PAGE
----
Murata, 1971). In the same study, the convulsive effect of caffeine was
inhibited by L-theanine suggesting a possible GABA related anti-con-
EFFECTS ON NEUROTRANSMITTER RECEPTORS
A recent study suggests that L-theaninehas low affinity for a number
of glutamate receptors including AMPA (?-Amono-3-hydroxy-5-
Methylisoxazole-4-Propionic Acid), kainate, and the glycine site of the
NMDA (N-Methyl-D-Aspartate) receptor (Kakuda et al., 2002). The
reported affinities were in the micromolar range (AMPA = 19.2 μM;
Kainate = 0.373 μM; NMDA glycine site = 329 μM), with the binding
activity (antagonistic) for AMPA and kainite receptors being 10-fold
higher than that for NMDA receptor glycine sites. While the affinity of
theanine was 80-fold lower than glutamate, the reported affinities are
thought to play some role in neuroprotection (Kakuda et al., 2002).
receptors including receptors for monoamines.
Kakuda et al. (2000) examined the neuroprotective effect of L-
campus. Ischemic neural death in the field CA1 of hippocampus was
significantly suppressed when L-theanine was pre-treated in a dose-de-
of cerebral infarction in mice, theanine (administered before and 3
hours after the occlusion) reduced the size of the cerebral infarcts
remains relatively unknown. Since L-theanine is a natural glutamate
analogue, one mechanism responsible for the neuroprotective effects
may be related to L-theanine’s affinity to glutamate receptor subtypes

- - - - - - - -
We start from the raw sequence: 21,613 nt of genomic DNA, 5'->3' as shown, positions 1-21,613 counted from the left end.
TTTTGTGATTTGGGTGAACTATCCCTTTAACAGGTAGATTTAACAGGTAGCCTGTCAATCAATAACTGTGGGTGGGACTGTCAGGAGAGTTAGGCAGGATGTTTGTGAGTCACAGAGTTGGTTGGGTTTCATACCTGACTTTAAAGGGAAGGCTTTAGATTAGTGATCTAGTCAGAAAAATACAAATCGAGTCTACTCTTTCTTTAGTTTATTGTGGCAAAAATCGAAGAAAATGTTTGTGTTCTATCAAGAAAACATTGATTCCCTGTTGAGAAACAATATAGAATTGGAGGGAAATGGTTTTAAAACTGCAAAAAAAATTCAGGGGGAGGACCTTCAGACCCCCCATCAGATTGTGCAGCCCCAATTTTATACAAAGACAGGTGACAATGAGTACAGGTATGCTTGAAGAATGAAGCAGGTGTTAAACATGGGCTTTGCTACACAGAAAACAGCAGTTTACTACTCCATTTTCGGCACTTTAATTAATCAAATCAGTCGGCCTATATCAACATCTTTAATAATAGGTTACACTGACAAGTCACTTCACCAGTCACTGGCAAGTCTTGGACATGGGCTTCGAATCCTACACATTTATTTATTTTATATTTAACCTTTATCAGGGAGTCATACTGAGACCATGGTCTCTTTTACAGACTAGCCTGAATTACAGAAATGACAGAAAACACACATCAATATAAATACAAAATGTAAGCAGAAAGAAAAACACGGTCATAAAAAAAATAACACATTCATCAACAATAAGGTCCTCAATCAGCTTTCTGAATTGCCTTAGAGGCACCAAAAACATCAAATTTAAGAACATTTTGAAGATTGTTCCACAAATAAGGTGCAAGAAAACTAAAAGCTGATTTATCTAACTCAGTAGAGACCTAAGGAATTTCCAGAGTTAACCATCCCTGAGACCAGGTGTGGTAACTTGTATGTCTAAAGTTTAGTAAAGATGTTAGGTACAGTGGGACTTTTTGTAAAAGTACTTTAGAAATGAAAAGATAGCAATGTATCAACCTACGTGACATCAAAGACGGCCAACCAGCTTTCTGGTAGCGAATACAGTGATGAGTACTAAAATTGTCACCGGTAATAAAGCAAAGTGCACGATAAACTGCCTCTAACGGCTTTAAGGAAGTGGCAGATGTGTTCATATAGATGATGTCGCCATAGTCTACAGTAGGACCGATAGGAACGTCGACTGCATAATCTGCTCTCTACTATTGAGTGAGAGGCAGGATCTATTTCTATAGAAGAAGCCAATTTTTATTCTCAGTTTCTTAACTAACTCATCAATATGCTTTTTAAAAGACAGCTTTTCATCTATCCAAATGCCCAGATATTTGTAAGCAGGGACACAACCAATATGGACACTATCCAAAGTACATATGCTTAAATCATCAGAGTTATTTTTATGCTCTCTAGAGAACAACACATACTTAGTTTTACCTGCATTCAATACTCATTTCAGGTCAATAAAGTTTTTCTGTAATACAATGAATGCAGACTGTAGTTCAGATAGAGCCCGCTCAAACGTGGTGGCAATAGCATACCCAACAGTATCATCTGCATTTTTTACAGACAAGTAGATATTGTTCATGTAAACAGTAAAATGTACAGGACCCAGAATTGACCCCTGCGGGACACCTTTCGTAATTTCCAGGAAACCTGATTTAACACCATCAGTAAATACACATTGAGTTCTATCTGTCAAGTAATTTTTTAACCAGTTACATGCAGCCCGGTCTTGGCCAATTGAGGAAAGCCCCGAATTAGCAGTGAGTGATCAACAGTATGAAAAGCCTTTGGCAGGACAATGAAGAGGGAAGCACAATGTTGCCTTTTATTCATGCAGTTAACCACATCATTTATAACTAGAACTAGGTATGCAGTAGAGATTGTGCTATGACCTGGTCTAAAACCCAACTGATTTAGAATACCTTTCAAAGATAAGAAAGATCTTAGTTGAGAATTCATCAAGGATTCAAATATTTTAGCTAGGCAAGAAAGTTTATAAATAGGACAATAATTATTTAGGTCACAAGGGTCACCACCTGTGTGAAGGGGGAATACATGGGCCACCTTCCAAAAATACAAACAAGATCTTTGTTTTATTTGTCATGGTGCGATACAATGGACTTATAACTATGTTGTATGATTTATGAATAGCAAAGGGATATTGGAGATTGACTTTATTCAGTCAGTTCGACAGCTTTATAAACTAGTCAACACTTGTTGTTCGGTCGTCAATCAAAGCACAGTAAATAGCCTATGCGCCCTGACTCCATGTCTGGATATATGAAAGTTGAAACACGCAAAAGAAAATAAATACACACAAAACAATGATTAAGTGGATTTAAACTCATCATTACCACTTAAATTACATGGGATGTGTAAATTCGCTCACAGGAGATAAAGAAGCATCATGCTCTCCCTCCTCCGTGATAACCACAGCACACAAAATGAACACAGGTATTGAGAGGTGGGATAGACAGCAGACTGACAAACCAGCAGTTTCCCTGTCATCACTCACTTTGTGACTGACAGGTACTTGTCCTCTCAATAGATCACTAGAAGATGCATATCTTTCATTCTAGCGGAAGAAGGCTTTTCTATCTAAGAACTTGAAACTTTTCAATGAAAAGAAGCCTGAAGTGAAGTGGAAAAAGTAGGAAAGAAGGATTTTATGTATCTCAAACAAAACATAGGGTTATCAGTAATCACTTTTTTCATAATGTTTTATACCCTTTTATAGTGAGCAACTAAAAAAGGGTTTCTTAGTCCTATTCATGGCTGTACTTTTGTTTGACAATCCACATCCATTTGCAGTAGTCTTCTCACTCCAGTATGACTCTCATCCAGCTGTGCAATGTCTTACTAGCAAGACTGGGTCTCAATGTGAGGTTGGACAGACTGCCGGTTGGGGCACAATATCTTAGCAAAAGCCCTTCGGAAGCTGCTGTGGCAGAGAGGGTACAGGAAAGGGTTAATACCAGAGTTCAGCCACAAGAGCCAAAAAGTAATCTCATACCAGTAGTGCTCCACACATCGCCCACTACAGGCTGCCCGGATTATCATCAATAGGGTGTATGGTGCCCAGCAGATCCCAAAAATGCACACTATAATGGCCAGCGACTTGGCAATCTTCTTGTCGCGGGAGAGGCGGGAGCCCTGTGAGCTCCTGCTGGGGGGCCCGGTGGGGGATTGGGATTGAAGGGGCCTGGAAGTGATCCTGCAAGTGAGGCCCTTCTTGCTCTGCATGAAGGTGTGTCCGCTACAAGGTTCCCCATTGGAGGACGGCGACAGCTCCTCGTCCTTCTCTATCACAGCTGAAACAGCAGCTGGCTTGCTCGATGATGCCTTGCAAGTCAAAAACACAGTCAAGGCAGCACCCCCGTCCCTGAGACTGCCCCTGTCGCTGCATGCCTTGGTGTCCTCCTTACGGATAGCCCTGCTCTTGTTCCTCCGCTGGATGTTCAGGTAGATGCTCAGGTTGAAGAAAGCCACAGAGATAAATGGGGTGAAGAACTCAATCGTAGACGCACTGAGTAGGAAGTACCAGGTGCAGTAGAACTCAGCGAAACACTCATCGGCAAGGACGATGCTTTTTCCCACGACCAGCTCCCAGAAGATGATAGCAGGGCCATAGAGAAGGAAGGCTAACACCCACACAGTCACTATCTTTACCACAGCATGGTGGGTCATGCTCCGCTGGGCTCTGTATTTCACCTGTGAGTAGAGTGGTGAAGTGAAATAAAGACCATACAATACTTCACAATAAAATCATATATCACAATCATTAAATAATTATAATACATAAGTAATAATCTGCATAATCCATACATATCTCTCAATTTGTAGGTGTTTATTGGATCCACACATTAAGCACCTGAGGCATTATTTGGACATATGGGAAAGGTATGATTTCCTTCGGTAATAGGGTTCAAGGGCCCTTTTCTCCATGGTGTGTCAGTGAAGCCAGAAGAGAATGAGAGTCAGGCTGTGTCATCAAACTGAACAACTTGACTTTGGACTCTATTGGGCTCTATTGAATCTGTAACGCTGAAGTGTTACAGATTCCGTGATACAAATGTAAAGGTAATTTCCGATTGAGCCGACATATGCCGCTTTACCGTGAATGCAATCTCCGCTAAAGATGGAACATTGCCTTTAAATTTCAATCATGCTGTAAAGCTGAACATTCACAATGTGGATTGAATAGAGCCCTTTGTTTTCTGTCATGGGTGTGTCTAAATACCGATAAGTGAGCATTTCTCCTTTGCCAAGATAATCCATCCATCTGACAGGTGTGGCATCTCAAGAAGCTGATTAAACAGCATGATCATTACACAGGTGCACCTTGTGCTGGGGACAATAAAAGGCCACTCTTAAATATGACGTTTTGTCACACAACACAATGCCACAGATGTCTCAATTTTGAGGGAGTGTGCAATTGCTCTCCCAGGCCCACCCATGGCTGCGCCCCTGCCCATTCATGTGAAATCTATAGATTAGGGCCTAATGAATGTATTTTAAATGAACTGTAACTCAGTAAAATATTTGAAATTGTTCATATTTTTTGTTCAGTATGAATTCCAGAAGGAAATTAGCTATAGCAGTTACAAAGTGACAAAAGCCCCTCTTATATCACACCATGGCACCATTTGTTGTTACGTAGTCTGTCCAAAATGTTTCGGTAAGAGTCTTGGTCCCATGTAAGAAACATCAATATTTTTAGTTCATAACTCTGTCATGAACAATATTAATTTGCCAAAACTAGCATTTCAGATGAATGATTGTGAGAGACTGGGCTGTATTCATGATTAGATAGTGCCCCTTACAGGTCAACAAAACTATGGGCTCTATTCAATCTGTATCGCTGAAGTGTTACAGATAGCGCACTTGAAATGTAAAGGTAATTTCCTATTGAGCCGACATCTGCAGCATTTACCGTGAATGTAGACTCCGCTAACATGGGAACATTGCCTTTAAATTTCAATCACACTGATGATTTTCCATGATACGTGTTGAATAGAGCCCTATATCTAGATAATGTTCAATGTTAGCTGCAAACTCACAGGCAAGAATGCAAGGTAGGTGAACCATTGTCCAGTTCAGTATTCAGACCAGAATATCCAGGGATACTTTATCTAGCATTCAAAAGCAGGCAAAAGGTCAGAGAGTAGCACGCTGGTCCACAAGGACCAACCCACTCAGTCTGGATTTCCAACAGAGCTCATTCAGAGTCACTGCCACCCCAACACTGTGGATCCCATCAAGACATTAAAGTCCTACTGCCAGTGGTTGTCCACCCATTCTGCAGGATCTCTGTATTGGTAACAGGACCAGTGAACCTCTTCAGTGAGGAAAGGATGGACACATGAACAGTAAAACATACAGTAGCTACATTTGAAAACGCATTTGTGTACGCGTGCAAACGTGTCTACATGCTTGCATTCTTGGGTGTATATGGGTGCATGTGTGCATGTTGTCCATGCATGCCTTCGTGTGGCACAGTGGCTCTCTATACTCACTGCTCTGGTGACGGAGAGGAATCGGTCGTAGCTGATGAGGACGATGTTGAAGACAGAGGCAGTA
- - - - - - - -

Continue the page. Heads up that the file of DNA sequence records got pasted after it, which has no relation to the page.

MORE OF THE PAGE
such as AMPA, kainite and NMDA (Kakuda, 2002). It has been sug-
gested that L-theanine may act on glutamate receptors as an antagonist
contribute towards its neuroprotective effects (Kakuda et al., 2000).
effects was blocked by group 1 metabotrophic glutamate receptor
Nathan et al. 25
in the neuroprotective effects of theanine.
BEHAVIOURAL PHARMACOLOGY OF L-THEANINE
L-Theanine and Cognition
Studies have reported potential cognitive enhancing effects of L-
theanine, particularly concerning learning and memory. Juneja et al.
(1999) examined chronic effects (4 months) of L-theanine administra-
tion(180 mg/day)on memoryandlearningabilityinrats.Thestudy ap-
plied an operant conditioning paradigm to examine learning ability.
During operant conditioning paradigm, food was delivered when rats
pushed a lever and a light turned on. Learning ability was significantly
responses when compared to the control rat group). Learning ability
ance test. The avoidance conditions assessed general tendency of the
rats to move from a light to a dark compartment. In the passive avoid-
ance test, the electric shock was applied immediately after a rat moved
from a light to a dark compartment. Rats administered L-theanine
(180 mg/day) showed greater cognitive ability, reporting hesitation to
move to the dark compartment, and hence remained longer in the light
compartment compared with control group. The active avoidance test
examined the escape behaviour of rats from an electric shock. Rats
treated with L-theanine showed an increase in avoidance behaviour,
which signified an improvement of their memory ability.
Similarly, Yokogoshi and Terashima (2000) reported significant im-
provement of avoidance learning ability during both passive and active
avoidance tasks, following long-term L-theanine administration (3 mon-
ths). In addition, memory ability as estimated by the Morris Water Maze
(MWM) transfer test was also improved by the chronic administration of
L-theanine (Yokogoshi & Terashima, 2000). The MWM has been exten-
sively used as an optimal preparation for assessing cognitive functions in
animals. The MWM is a widely accepted test of spatial learning in ro-
eral centimetres below the water level in a circular pool filled with water